By Jim Ducibella - William & Mary News
Building the William & Mary ice hockey program into a winner wasn’t going to be easy. Ken Felix knew that.
As first-year Tribe coach four years ago, the team won just one of its 12 games. Felix had maybe a dozen skaters of varying skill levels. Fatigue was a constant, undeniable factor.
“When the other team has 20 guys on their bench and 12 to 15 of them are pretty skilled, it’s difficult to compete,” Felix recalled.
There was only one answer. Since high school hockey players weren’t going to receive any special inducements to attend W&M, the team was going to have to grow in size and skill from students who had already gained admission.
And that’s exactly what happened.
Three years ago, a freshman named Jay Sogliuzzo – “our over-the-top player,” Felix calls him – led a small group of players who joined the team. The record improved to about .500.
Last season, three impact freshmen arrived in Matt Leavy, Austin Yeager, and Chris Crisalli. All of a sudden, Felix had something good going, good enough to overcome having to drive 30 minutes twice a week for practice sessions that began about the hour prime-time television programs were ending.
“I can’t point to anything I did and say, ‘That was the difference,’ ” Felix said. “It was the luck of the draw. The freshmen last year helped us build the good talent base we needed.”
It all came together the weekend of Feb. 25-27 at the Blue Ridge Hockey Conference playoffs in Lynchburg. The Tribe defeated Atlantic Division rivals Radford and Liberty, 3-1 and 3-2, respectively. That set up a match with Carolina Division champion The Citadel for the BRHC title.
W&M scored two goals in a 10-second span in the second period then rode the freakish goaltending of Elderidge Nichols to a 3-1 victory and the championship.
A first-year law student at the College, Nichols played three seasons at Duke. During the tournament, Nichols faced 81 shots on goal and stopped 77 of them.
“Several of those were breakaways the other team had,” Felix said. “His ability to block them and keep us in those games was crucial. Stopping one of those also pumps up your own team.”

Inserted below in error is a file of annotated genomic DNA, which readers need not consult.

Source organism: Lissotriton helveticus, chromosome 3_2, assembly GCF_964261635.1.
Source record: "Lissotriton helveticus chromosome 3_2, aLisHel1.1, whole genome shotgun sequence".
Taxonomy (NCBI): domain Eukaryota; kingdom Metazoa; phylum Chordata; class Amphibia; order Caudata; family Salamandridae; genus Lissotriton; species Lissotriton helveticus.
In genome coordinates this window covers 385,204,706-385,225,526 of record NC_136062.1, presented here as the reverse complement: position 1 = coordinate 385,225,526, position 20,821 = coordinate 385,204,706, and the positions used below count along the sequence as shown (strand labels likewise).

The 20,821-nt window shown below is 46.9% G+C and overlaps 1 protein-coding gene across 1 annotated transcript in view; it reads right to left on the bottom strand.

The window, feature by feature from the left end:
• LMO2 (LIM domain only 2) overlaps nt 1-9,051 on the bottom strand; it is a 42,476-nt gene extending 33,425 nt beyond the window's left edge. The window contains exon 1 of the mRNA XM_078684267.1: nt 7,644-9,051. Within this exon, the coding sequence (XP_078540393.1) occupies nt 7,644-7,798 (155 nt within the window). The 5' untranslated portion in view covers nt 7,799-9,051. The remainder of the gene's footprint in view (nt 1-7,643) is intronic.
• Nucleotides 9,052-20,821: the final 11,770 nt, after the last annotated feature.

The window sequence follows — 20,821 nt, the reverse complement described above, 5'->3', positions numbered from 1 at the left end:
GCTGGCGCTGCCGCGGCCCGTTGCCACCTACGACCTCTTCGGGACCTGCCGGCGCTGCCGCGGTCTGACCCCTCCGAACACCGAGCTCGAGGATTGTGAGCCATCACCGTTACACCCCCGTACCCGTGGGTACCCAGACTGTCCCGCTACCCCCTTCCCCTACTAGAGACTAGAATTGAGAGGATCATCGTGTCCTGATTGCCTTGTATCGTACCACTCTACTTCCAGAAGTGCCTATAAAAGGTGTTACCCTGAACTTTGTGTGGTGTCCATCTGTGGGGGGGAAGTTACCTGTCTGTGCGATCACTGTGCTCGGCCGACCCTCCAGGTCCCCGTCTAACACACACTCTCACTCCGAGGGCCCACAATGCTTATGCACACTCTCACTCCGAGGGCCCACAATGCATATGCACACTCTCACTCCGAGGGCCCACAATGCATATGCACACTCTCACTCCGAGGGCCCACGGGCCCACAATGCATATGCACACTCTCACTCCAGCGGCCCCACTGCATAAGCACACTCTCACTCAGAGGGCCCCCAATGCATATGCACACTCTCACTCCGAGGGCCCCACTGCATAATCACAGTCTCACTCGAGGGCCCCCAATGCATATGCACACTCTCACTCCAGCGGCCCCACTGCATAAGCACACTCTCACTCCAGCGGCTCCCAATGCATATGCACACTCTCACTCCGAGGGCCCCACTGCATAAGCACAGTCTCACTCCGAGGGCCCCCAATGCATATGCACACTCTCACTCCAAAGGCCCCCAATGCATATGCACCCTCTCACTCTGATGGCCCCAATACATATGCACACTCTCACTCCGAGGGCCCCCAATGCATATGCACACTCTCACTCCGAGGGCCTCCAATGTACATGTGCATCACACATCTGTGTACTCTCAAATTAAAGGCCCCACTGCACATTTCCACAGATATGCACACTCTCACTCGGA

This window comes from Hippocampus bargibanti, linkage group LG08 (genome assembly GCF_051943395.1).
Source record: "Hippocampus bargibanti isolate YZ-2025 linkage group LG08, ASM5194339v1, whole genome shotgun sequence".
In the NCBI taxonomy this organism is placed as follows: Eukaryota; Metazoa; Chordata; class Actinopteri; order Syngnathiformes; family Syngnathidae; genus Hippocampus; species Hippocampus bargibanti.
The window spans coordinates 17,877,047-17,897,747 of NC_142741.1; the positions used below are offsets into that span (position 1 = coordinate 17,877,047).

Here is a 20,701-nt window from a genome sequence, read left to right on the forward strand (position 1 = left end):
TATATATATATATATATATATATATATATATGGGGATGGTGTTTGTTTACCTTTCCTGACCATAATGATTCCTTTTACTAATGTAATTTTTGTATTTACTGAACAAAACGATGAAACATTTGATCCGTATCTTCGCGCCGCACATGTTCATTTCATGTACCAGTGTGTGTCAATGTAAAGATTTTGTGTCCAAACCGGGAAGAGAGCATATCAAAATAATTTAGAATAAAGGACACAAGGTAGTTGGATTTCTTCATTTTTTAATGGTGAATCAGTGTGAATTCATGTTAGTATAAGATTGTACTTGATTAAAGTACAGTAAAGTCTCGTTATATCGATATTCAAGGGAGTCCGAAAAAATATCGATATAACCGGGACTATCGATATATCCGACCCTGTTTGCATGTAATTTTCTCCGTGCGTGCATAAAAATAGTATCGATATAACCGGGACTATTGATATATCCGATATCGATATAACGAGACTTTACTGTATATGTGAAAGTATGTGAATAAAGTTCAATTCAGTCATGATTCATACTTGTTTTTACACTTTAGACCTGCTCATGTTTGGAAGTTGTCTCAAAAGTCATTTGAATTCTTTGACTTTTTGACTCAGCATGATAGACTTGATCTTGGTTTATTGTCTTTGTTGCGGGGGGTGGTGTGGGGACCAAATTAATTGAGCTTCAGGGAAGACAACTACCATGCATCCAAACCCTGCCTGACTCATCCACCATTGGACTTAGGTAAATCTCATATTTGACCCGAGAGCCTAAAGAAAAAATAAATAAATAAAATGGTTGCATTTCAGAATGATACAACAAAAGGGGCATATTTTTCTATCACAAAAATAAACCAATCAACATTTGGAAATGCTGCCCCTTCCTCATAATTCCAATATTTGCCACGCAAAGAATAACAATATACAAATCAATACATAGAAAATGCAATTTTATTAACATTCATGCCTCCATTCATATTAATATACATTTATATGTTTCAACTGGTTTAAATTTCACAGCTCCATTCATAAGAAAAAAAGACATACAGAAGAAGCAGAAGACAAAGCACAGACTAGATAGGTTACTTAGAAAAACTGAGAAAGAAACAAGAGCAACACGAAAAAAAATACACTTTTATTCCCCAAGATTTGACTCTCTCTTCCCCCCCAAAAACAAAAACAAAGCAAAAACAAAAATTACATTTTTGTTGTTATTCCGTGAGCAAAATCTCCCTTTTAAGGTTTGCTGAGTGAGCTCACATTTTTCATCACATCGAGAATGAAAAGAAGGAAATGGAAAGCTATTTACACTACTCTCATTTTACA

Against The Citadel, the Tribe went on a power play. Playing five-on-four, Crisalli fired the puck at the opposing goalie who blocked the shot but it rebounded away from him. Sogliuzzo collected the loose puck and shoved it into the net for a 1-0 lead.
Seconds later, Yeager made a mad dash up the ice and slammed the puck past the stunned Citadel goalie. Up by two goals, Felix instructed his team to dial back its aggressive style and play defense.
Although The Citadel scored once in the third period, Crisalli negated that with a goal of his own to seal the outcome.
“These kids are really skilled and have real impressive backgrounds,” Felix said. “They’re really intelligent about hockey. I learn more from them than they probably do from me.”
How far Tribe hockey has come under Felix was in evidence during the tournament. Earlier in the season, W&M allowed Liberty to score nine goals. Changing to a more conservative, defensive style in the playoffs, the Tribe allowed just two in the rematch.
But with more speed than The Citadel, W&M reverted to the aggressive style it used during the regular season to thwart the Bulldogs.
Felix says next season could be special as well.
“We need to add a half-dozen talented kids on the team to keep this going,” he said. “We know the kids are already in school, we just need them to come out.”